Teddy Himler, from Manhasset, has won the prestigious Commodore Law Trophy in the full-rigged Laser division at Indian Harbor YC on June 29-30. The Commodore Law Trophy is the JSA (Junior Sailing Association) Finals for the Bemis (doublehanded Club 420s) and the Smythe (singlehanded Laser) National Championship. This win gives Himler the chance to represent the JSA at the National Championships at the New Bedford YC, in South Dartmouth, MA August 14-18th, where some of the best junior sailors from across the country will test their skills against those who qualified at their local and regional level. In order for Himler to participate in the Law Trophy, he had to meet on of the following criteria: 1. finish in the top 30 percent of their division of the Eastern Districts, Western Districts, Larchmont Junior Race Week or 420, Laser, Laser Radial Race Week in 2003; 2.sail in the 2003 Area B semi-finals of the Sears, Bemis or Smythe; and 3. be invited to sail in the 2003 US Sailing Junior Olympic National Sailing championship. Teddy Himler's brother, Matt, won the Law Trophy in 2002, sailing in a Laser Radial.
The Bemis Trophy is named after F. Gregg Bemis who was best known for his work on the racing rules, which included a long tenure as chairman of the Appeals Committee. It was his leadership role in judging at junior and intercollegiate regattas that inspired a group of co-judges to donate in 1975 a trophy for double handed junior sailing. Similar to the U.S. Junior Triplehanded Championship for the Sears Trophy, it is a ladder competition starting at the yacht club level. In 1999 it was expanded to include two teams per Area (groupings of Yacht Racing or District Associations). The Smythe Trophy is named in honor of D. Verner Smythe. Singlehanded sailing in the U.S., spurred by a growing interest in the Olympics, led to the addition in 1975 of a national single-handed championship and the donation of a trophy in honor of a long-time chairman of the Sears Trophy Committee, D. Verner Smythe. An active member of the Pequot Yacht Club at Southport, CT, he also served as Chairman for the Coordinating Committee of the North American Yacht Racing Union (NAYRU) championships. As a member, also, of the National Sea Scouts board, he was instrumental in persuading officials of the NAYRU to assist with their championship. Similar to the Bemis Trophy, the field was expanded to include two teams per Area.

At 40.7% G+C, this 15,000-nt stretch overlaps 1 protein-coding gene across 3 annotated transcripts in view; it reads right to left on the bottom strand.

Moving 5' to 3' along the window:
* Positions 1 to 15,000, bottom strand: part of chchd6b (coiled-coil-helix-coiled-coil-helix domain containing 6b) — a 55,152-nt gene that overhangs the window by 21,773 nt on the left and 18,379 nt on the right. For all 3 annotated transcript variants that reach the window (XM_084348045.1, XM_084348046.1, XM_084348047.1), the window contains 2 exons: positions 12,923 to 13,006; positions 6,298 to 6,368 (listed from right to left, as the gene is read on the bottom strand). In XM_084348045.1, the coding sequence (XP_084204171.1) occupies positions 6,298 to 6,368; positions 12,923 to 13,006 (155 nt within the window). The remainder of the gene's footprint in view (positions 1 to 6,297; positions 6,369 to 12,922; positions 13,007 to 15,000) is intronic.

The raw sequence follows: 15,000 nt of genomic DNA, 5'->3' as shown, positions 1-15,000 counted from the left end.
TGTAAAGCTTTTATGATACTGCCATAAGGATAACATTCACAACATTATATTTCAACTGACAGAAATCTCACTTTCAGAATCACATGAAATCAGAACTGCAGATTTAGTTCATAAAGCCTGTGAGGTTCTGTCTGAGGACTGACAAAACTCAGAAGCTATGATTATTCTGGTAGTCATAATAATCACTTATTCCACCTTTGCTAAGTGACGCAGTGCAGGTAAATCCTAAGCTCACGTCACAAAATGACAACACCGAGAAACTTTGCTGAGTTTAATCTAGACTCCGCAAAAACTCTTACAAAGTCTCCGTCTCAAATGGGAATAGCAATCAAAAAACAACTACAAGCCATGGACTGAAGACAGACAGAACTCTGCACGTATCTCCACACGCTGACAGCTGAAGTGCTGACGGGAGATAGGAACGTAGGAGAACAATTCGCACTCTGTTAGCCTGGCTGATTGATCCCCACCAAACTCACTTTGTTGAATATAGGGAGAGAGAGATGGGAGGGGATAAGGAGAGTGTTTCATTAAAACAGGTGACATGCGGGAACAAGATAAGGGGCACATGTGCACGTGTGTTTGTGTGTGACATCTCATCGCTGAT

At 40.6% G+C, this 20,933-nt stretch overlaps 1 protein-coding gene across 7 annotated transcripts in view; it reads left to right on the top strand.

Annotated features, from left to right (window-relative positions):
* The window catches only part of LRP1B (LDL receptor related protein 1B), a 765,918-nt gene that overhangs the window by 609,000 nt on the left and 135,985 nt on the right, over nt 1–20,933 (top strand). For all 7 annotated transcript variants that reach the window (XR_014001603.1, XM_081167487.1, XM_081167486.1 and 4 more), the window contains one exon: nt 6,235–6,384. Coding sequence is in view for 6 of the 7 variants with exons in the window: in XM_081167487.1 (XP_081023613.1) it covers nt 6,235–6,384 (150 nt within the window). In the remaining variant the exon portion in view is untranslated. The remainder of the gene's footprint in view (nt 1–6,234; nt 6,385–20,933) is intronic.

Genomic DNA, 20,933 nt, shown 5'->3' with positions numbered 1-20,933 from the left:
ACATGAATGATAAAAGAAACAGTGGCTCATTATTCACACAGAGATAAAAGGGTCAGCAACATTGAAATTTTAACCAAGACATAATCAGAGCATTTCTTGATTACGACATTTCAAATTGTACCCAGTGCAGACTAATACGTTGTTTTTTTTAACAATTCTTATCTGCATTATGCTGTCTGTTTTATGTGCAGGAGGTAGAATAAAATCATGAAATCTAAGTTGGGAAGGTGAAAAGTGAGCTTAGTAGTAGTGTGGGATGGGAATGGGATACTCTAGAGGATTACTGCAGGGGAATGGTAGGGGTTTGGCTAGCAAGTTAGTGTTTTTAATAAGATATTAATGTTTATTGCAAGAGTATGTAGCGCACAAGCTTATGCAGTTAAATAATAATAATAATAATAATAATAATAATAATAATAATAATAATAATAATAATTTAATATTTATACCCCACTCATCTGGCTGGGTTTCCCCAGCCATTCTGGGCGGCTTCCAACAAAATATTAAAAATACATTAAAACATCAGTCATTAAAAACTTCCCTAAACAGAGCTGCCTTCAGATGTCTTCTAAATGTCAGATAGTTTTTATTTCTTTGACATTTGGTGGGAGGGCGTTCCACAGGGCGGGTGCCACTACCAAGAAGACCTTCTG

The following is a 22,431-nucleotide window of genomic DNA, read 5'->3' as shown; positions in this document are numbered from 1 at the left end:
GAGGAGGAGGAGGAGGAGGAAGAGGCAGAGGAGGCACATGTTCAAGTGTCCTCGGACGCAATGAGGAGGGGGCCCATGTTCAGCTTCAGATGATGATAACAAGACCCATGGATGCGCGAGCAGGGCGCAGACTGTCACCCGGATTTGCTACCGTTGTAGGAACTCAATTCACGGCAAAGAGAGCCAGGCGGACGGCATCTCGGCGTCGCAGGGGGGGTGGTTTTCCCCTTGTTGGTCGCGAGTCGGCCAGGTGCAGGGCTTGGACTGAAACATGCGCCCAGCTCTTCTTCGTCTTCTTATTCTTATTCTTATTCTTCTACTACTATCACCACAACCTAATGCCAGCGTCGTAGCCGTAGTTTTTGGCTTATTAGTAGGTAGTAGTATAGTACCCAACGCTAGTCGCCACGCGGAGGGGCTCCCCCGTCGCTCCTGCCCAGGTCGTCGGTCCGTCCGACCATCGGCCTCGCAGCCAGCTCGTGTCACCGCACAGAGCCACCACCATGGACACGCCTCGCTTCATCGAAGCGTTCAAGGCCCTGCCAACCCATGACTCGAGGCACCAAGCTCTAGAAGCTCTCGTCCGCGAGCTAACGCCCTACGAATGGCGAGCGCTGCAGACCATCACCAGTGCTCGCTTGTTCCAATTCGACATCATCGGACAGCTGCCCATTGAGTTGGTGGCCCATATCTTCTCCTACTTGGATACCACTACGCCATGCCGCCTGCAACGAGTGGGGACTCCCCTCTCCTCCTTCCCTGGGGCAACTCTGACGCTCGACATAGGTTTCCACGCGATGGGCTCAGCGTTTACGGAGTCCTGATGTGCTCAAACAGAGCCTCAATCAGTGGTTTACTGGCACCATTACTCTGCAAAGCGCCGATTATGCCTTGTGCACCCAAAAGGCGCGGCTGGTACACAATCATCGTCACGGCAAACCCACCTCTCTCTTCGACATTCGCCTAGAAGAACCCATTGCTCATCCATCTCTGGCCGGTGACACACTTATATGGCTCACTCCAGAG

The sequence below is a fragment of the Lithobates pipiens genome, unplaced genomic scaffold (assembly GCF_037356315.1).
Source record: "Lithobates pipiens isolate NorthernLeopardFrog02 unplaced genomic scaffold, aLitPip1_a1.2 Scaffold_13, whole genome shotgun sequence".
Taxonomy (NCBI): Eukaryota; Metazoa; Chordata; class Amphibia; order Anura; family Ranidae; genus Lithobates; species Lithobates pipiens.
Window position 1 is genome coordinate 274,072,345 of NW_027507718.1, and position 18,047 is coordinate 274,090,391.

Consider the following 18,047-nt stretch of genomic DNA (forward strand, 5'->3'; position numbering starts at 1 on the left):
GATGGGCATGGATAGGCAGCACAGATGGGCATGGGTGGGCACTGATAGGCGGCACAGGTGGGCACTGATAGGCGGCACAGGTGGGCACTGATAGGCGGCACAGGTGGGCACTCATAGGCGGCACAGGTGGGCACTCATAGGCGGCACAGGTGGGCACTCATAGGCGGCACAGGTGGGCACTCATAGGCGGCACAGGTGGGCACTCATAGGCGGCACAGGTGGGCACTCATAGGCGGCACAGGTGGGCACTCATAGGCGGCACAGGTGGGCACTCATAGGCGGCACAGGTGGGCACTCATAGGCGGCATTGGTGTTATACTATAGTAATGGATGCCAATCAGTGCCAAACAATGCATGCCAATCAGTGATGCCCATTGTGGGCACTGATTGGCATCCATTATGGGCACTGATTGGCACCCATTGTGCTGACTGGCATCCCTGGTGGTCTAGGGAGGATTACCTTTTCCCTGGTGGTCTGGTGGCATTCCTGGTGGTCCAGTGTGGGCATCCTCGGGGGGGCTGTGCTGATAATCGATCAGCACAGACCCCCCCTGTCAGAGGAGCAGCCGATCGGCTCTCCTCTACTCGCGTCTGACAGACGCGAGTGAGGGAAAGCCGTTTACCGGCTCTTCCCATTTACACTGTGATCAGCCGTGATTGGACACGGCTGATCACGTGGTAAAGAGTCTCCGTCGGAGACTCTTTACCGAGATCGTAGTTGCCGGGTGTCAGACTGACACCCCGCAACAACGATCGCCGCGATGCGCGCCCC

Meg Dempsey, Wendy Ford, and Patrice Anibal, representing the Stamford YC, have won the Area B semi-finals of the Women's Sailing Championship Nan Matheson Wood Trophy last Saturday, July 23th. Manhasset Bay YC hosted this event and Commodore John Barry was PRO, ably assisted by his RC (Nan Barry, Beth Morningstar, George Faeth, and Sue Miller and Bill Clemency). The wind was light and puffy on Manhasset Bay giving the competitors some challenging conditions during their six windward-leeward races. At the end of the day, it was the team from Stamford who took line honors with 11 points, followed by the Msytic River Mudheads (Carol Connor, Katie Bradford, and Mary Hotchkiss) in second place with 12 points, and the team from Sayville YC (Kathleen Remmer, Erin Collins, Sharon Boyle) coming in third (15 points). According to Commodore Barry, "it was some of the best and most competitive sailing I've seen in a long time."
Winning the Area B qualifies the Stamford ladies to compete in the US Women's Sailing Championship Adams Cup (Mrs. Charles Francis Adams Trophy), which will be held at the Kaneohe YC in Hawaii in October and will be sailed in J/24s. Women from around the country who have won their respective area championships ( Area A through K) will go head to head with the women from Stamford in the windy and rough waters in Hawaii. Previous winners of the U.S. Women's Sailing Championship include teams from: Deep Creek YC, in MD (2003); San Francisco YC (2002); San Diego YC (2000); Palisades, NY (1999) with Joan Hurban, Judy Hanlon, and Cindy Cox; Oakland, CA (1998); Mobile, AL (1997); Boston Sailing Center (1996); Eastern YC, Marblehead, MA (1995); Ida Lewis YC (1994) and Manhasset Bay YC (1993) with Beth Danilek, Sue Miller, Janet Grapengeter, Nancy Pearson. For more information, www.ussailing.org.
Olympic update: Phil Trinter, from Port Washington, and Paul Cayard, who qualified to represent the US in the Star Class in the 2004 Olympics, are in Athens training for the event. A few days ago, Cayard said, "Today we raced with Hagen (GER), Neeleman (NED), Percy (GBR), MacDonald (CAN), Beashal (AUS) on a short course about 1 mile up and back and did that about 6 times.
Thirsty Thursday sailors had a challenging and exciting time last Thursday evening, July 15th as the high winds and rough water on Long Island Sound caused havoc with some boats. One boat dropped out of the race due to equipment failure. Only three divisions were given a start. Results for the evening: Division I (7.5 nm, Course DND, 5 boats): 1. Free-Fall, Bill McFaul, 2. Grace, Gene Gold, and 3. Promise Kept, Sandy Lindenbaum. Division II ( 6.21 nm, Course CJ, 3 boats): 1. Vision, Marc Epstein, 2. Happy Daze II, Tom Egan, and 3. Xcite, Yalcin Tarhan. Division III: (6.21 nm, Course CJ, 6 boats): 1. En Passant, Bob Ebenau, 2. Tootsie, Ron Fink, and 3. Second Wind, Anthony Viola.